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All dynamical differences between the hemi-spheres stem from one fact; coriolis force deflects to the left (negative coriolis parameter) in the Southern Hemisphere. For example, the basic relationship between wind and pressure, as expressed in Buys Ballots law, changes in the Southern Hemisphere: With your back to the wind, low pressure is always to your right. Consequently, the sense of rotation about lows is clockwise and about highs is counterclockwise in this hemisphere. In either hemisphere, how-ever, lows are still called cyclones and highs, anticyclones.


The mean pressure distribution over the Southern Hemisphere shows three large semiper-manent highs at 30S over the oceans. (See fig. 3-2-1.) One is in the eastern South Pacific, extending from about 140W to the west coast of South America; a second almost completely covers the South Atlantic Ocean; and the third one more or less centrally placed over the South Indian Ocean. South of this high-pressure belt, pressure decrease is regu-lar and marked to about 65S where a con-tinuous low-pressure trough, known as the "Antarctic Trough," encircles the Antarctic. Farther south is found higher pressure, over Antarctica. From the equator to 30S is a region of low pressure. In the summer, heat lows appear south of the Amazon basin in South America, over the whole of the eastern part of South Africa, and over northern Australia. The latter is the largest of these heat lows and covers northern Australia, the Dutch East Indies, and the central Indian Ocean. In the winter, although pressure is relatively high over land, separate subtropical anticyclones can still be distinguished. The only pronounced seasonal variation of pressure in mid-latitudes is the shift of the axes of the subtropical highs which move only a few degrees of latitude northward during the Northern Hemisphere sum-mer and few degrees of latitude southward in the Northern Hemisphere winter.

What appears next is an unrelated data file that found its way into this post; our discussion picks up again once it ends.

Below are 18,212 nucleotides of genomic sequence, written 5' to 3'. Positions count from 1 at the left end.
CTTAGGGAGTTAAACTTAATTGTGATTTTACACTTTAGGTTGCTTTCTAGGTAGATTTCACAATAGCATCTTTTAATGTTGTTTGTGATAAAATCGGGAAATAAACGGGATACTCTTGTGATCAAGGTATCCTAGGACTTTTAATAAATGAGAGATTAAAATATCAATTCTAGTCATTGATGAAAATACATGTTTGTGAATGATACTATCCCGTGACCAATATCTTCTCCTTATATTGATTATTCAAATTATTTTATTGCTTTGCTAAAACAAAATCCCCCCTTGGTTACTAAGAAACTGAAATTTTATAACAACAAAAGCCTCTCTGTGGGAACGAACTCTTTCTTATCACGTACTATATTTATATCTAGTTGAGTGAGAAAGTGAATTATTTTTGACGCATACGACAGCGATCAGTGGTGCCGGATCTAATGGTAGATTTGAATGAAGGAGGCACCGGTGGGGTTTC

The semipermanent highs produce tropical air similar to the highs in the Northern Hemisphere. There is no continental polar air in the Southern Hemisphere. The air over the snow- and ice-covered regions is antarctic air, but it rarely leaves this area as true antarctic air. It becomes rapidly modified to maritime polar air as it moves over the water. Maritime polar air is the most predominant air of the Southern Hemisphere. Air forming in the central dry regions of South Africa and Australia has all the properties of continental tropical air and, in its source region, is dry and cloudless with a steep lapse rate. When it moves to neigh-boring oceans, a strong inversion is formed in the lower layers, and with the addition of moisture from the ocean, sheets of strato-cumulus and stratus are formed.


In figures 4-2-6 and 4-2-7 you can see the major frontal zones of the Southern Hemisphere. Areas of frontogenesis are found in the semi-stationary polar troughs that exist along the western border of each of the subtropical highs. Wave disturbances form along these fronts much the same as those forming along the polar fronts in the Northern Hemisphere. Usually they develop into families of from two to six. This wave sequence ends when the final wave member of the series has run together and occluded in a large central cyclone to the southeast of the semipermanent highs.

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